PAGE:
Bitcoin billionaire Michael Saylor settles DC tax fraud case for $40 million

Michael Saylor, executive chairman at MicroStrategy.

Valerie Plesch | Bloomberg | Getty Images

Billionaire bitcoin investor Michael Saylor and the company he founded, MicroStrategy, will pay $40 million to settle a tax fraud lawsuit brought by the Washington D.C. Attorney General, the AG’s office announced Monday.

Between 2005 and 2021, Saylor allegedly evaded over $25 million in District of Columbia income taxes by posing as a resident of lower-tax states like Florida and Virginia, Attorney General Brian Schwalb claimed in a 2023 civil complaint.

Saylor’s actual home, the suit alleges, was a luxury penthouse apartment in Washington overlooking the Georgetown waterfront, where he kept his yachts on the Potomac River.

Saylor founded Virginia-based MicroStrategy in 1989 as a software consultancy and a pioneering data analytics firm, taking the company public in 1998 on the Nasdaq. He served as MicroStrategy’s CEO until 2022, when he stepped into the role of executive chairman.

In 2020, Saylor shifted the company into the crypto market, and since then he has amassed billions of dollars worth of crypto.

Saylor’s net worth as of June 2 was approximately $4.6 billion, according to Forbes. He also held 2.4 million shares of MicroStrategy, or a 13% stake in the company, as of February.

MicroStrategy’s stock closed at $1,524.49 per share on Friday.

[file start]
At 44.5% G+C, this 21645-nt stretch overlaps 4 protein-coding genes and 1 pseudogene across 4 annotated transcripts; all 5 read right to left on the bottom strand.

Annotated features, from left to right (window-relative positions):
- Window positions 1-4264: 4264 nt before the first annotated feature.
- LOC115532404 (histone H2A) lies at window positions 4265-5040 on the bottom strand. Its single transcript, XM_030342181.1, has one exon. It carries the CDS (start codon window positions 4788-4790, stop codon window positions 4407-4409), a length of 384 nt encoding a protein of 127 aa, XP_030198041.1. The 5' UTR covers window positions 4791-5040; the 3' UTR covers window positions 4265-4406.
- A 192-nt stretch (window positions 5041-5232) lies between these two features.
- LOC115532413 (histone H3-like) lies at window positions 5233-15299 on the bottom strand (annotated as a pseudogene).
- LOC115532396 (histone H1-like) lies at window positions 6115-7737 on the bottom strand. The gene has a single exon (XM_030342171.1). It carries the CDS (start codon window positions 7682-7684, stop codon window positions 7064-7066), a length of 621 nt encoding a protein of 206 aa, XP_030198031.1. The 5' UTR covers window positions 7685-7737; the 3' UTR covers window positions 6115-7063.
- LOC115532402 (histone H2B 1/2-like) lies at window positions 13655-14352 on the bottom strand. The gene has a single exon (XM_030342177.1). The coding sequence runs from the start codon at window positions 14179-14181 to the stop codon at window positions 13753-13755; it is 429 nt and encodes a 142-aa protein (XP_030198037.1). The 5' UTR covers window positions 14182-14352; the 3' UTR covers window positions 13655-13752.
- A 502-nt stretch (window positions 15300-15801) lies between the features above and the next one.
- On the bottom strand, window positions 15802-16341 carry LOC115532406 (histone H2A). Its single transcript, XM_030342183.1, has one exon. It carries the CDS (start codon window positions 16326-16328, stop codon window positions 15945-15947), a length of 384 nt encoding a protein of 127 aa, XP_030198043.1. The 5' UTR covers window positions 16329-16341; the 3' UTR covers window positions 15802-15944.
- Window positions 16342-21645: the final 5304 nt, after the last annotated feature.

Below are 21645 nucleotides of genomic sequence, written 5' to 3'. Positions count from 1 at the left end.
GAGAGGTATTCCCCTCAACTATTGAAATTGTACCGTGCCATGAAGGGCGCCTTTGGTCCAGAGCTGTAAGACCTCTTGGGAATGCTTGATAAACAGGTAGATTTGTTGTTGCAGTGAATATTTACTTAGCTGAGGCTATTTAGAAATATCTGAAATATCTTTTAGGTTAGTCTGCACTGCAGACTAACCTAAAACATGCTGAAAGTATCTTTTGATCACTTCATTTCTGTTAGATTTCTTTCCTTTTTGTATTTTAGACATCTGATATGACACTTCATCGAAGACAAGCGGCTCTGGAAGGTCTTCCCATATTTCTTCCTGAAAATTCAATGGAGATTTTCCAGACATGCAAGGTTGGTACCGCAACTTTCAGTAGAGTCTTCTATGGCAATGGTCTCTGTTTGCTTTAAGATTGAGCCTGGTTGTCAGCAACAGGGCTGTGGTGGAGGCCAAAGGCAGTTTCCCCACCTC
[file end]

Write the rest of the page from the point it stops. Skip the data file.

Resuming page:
The D.C. attorney general charged both Saylor and MicroStrategy with tax evasion, claiming that the company helped its founder disguise his D.C. residency so that he could avoid paying higher income taxes.

MicroStrategy also allegedly failed to pay the corporate taxes required for a company employing D.C. residents, of which Saylor was only one of several.

The original suit against Saylor was brought in 2022 by former D.C. attorney general Karl Racine. It was sparked by a 2021 whistleblower lawsuit that claimed Saylor had cheated on his taxes and bragged to his friends about it.

That lawsuit tipped off the attorney general’s office, which later conducted its own investigation and filed civil charges.

The case against Saylor was the first one brought under an updated version of the False Claims Act in the District of Columbia. The update expanded the attorney general’s tax enforcement powers and incentivized whistleblowers to come forward by offering rewards of up to 25% of the District’s winnings in successful cases.

According to the attorney general’s account, Saylor lived in the same luxury apartment building overlooking Georgetown’s waterfront since at least 2005.

From 2006 to 2008, Saylor bought three luxury D.C. condos that he later renovated into a single complex that he called the “Trigate.” During the renovations from 2011 to 2015, Saylor allegedly stayed between his yachts, his penthouse and another apartment in the Adams Morgan neighborhood of Washington.

The civil complaint cited several Facebook posts on Saylor’s account, dating to the time of the home renovations.

“Gazing wistfully at my future home while I wait for James to crack the whip on the contractors and herd the cats,” Saylor wrote in a 2012 post. “I wonder if Tony Stark would be so patient…”

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